Molybdenum thin films were deposited by using commercial planar DC-magnetron sputtering unit (Model: 12" MSPT, Hind High Vacuum) with a 99.98% pure Mo target. Substrates were initially cleaned using soap and piranha solution and then by double distilled water using an ultrasonic bath for 30 min. They were subsequently introduced into the vacuum chamber and placed at different distances from the Mo target. The vacuum chamber was initially evacuated to a base pressure of 2 × 10−5 mbar using rotary and diffusion pump. Mo thin films were deposited on to 2 cm × 5 cm ultrasonically cleaned corning glass (#7059) substrate. Argon (Purity-99.99%) was used as a working gas to maintain pressure inside the vacuum chamber. Experiments were carried out by systematically changing the target-to-substrate distance from 30 to 90 mm with the step of 20 mm while keeping all other parameters constant. Other deposition parameters are listed in Table 1.
Table 1. Deposition parameters employed for synthesis of molybdenum thin films by DC-magnetron sputtering.
The sheet resistance and resistivity of Mo thin films were calculated by using four probes (JANDEL model RM3) technique. The surface morphology of Mo thin films was analyzed by using field emission scanning electron microscope (FE-SEM) and thickness of Mo thin films was calculated by using cross sectional SEM. X-ray diffractometer (Bruker D8 Advance, Germany) equipped with CuKα irradiation (λ = 1.54 Å) was used to investigate structure and crystallinity of Mo thin films. Measurements were taken in the range of a 20–80° diffraction angle.
Results and Discussion
Variation of Film Thickness
All films were deposited for a fixed time period (60 min). The film thickness was then measured by cross-sectional scanning electron microscopy images and further confirmed by taly-step profilometer. Figure 1 shows the variation of film thickness as a function of target-to-substrate distance for Mo films deposited by DC-magnetron sputtering. As seen the film thickness decreases from 5.5 to 2.3 µm when target-to-substrate distance increased from 30 to 90 mm. At low target-to-substrate distance the sputtered Mo molecules due to bombardment by Ar+ ions are directly reach to the substrate surface and contribute to the film growth. As a result the deposition rate is high at low substrate-to-target distance. Consequently, the thickness of film is higher at low substrate-to-target distance. With increase in substrate-to-target distance the mean free path of sputtered Mo molecules increases. This reduces the density of sputtered Mo molecules reaching at substrate surface and the deposition rate turn down. Therefore, the thickness of films decreases with increase in target-to-substrate distance.
Figure 1. Variation of film thickness as a function of target-to-substrate distance for molybdenum thin films deposited by DC-magnetron sputtering.
X-Ray Diffraction Analysis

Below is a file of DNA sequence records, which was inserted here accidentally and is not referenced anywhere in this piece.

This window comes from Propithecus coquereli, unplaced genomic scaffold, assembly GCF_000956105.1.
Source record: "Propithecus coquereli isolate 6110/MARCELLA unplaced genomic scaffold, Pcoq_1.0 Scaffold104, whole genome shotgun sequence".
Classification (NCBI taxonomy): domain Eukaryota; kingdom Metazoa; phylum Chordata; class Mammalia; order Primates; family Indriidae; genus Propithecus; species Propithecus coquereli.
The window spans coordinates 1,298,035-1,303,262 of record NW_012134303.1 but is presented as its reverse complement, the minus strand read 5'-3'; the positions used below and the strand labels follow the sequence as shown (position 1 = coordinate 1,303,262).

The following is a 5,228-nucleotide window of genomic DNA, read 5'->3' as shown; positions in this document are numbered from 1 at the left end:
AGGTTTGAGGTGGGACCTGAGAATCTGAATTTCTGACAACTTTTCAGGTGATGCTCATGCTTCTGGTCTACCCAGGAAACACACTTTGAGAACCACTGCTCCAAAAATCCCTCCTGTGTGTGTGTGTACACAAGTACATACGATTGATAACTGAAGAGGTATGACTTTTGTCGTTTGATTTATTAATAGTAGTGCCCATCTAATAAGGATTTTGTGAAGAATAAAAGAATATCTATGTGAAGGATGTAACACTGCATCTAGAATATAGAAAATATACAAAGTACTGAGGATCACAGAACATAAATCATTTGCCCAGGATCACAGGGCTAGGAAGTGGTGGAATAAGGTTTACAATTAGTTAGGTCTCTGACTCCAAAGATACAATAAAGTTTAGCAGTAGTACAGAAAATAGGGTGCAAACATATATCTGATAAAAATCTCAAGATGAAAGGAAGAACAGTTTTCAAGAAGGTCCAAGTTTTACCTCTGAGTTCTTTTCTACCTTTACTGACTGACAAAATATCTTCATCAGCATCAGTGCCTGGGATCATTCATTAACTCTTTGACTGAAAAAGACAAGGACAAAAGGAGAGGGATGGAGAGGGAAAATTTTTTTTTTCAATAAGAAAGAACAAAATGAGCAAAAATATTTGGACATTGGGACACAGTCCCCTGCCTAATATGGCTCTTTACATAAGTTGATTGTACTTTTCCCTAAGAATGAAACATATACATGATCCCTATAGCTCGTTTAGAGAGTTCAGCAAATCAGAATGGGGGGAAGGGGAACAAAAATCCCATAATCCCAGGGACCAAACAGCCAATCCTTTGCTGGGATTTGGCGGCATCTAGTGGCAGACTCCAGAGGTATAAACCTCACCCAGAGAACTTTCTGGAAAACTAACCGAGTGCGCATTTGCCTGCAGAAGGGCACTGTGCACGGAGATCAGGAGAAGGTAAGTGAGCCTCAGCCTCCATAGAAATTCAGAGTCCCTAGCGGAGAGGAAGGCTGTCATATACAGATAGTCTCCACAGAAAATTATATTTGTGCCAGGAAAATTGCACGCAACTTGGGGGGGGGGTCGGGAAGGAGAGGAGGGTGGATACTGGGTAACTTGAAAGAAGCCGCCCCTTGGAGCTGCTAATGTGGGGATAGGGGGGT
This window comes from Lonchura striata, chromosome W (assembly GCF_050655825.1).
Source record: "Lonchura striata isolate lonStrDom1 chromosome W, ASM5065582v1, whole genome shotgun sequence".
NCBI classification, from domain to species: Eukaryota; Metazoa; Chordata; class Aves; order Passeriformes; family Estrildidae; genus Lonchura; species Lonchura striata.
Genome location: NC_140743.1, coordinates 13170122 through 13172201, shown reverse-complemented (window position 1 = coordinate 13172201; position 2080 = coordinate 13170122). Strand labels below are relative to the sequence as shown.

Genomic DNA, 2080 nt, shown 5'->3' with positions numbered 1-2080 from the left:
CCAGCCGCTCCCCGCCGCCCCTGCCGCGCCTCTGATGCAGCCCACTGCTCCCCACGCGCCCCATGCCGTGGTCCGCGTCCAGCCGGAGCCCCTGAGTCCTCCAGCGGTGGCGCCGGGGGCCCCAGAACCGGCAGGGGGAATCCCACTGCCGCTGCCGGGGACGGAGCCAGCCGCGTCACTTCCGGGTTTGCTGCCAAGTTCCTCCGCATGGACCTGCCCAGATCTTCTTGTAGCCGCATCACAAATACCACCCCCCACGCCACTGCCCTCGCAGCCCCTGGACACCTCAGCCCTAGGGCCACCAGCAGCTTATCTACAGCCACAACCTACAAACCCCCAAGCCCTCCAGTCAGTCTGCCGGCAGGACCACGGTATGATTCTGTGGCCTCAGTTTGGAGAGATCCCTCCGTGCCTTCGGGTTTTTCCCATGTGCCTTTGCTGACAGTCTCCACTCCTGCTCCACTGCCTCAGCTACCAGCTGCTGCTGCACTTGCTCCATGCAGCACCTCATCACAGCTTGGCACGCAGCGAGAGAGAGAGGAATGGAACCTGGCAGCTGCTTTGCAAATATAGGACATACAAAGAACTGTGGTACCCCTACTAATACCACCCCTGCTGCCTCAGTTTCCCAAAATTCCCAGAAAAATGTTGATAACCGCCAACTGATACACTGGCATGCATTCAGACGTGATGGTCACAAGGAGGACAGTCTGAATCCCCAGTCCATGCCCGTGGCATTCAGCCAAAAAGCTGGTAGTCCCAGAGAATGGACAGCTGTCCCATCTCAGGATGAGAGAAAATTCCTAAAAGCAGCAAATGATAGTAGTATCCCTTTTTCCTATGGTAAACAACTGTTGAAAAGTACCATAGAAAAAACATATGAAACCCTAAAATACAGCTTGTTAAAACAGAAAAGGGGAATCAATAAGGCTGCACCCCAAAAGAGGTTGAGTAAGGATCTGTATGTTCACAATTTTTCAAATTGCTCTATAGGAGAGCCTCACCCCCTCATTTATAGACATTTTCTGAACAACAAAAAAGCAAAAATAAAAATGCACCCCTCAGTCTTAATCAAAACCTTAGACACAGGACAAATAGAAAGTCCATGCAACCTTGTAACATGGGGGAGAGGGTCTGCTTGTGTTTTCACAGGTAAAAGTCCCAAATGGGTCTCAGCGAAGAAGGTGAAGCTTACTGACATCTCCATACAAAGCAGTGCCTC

Figure 2 shows the low angle XRD pattern for Mo films deposited using DC-magnetron sputtering at various target-to-substrate distances. Films deposited on corning glass were used for the XRD measurement. It is evident from the figure that all films show two distinct peaks at 2θ ~40.5° and 73.7° corresponding to (110) and (211) crystal orientations, respectively. As seen the intensity of (110) diffraction peak monotonically increases with increase in target-to-substrate distance and at the same time the intensity of (211) diffraction peak decreases with increase in target-to-substrate distance. Thus, at low target-to-substrate distances (<50 mm) Molybdenum films have preferred orientation of crystallites in (211) direction and the films deposited at higher target-to-substrate distance (>50 mm) Mo films have preferred orientation in (110) direction. Therefore, XRD analysis revealed that with increase in target-to-substrate distance the preferred orientation of Mo crystallites changes from (211) to (110). The change in preferred orientation of Mo crystallites may be due to the competition between the stain energy and surface energy of the growing film which affects the texture of the grain (Checchetto, 1997; Jeyachandran et al., 2007). We think that due to low surface energy at lower target-to-substrate distance the (211) plane is the preferred orientation for the Mo films. However, with increase in target-to-substrate distance the intensity of (110) diffraction plane increases which may be due to stress activated mechanism during the film growth. The calculated lattice parameter was found in the range 3.14–3.15 Å over the entire range of target-to-substrate distance studied, which is consistent with the value of bulk Mo (3.15 Å).
Figure 2. XRD pattern of molybdenum thin films deposited at different target-to-substrate distances by DC-Magnetron sputtering.
The average crystallite size calculation was performed using the Scherrer’s formula (Cullity and Stock, 2001),
where λ is the wavelength of the X-ray used, β is full-width at half-maximum (FWHM), and θβ is the Bragg diffraction angle. The calculated structural parameters are presented in Table 2. As seen from Table 2, the average crystallite size of Mo films decreases with increasing target-to-substrate distance.
Table 2. Structural parameters, average crystallite size, full-width half maxima (FWHM), and thickness for molybdenum films prepared at different target-to-substrate distance.
The microstructure of the deposited Mo thin films was observed with FE-SEM. Figure 3 shows FE-SEM images of Mo thin films deposited using DC-magnetron sputtering at various target-to-substrate distances. All FE-SEM images were acquired at 50,000× magnification. As seen the surface of all films are uniform and dense without defects such as cracks, pinholes, and protrusion. However, a significant change has been observed in surface morphology with increase in target-to-substrate distance. The Mo film deposited at 30 mm target-to-substrate distance exhibit irregular prismatic shape like morphology. With increase in target-to-substrate distance the density of prismatic grain increases; however, its size decreases (Figures 3B,C). We believe that at low target-to-substrate distance, due to Ar+ ions impingement, the Mo atoms ejected from the target tends to nucleate at the substrate surface with each other more easily to form larger prismatic grain size and the corresponding density is less. With increase in target-to-substrate distance the ejected Mo atoms have sufficient time in raising their surface energy before reaching the substrate surface. It results into decrease in prismatic grain size and increase in its density. Further increase in target-to-substrate distance to 90 mm, irregular prismatic shape morphology of Mo transform into closely packed uniform and smooth spherical grains (Figure 3D). Such smoother films formed at higher target-to-substrate distance can be useful for better adhesion of buffer layer in CZTS solar cells.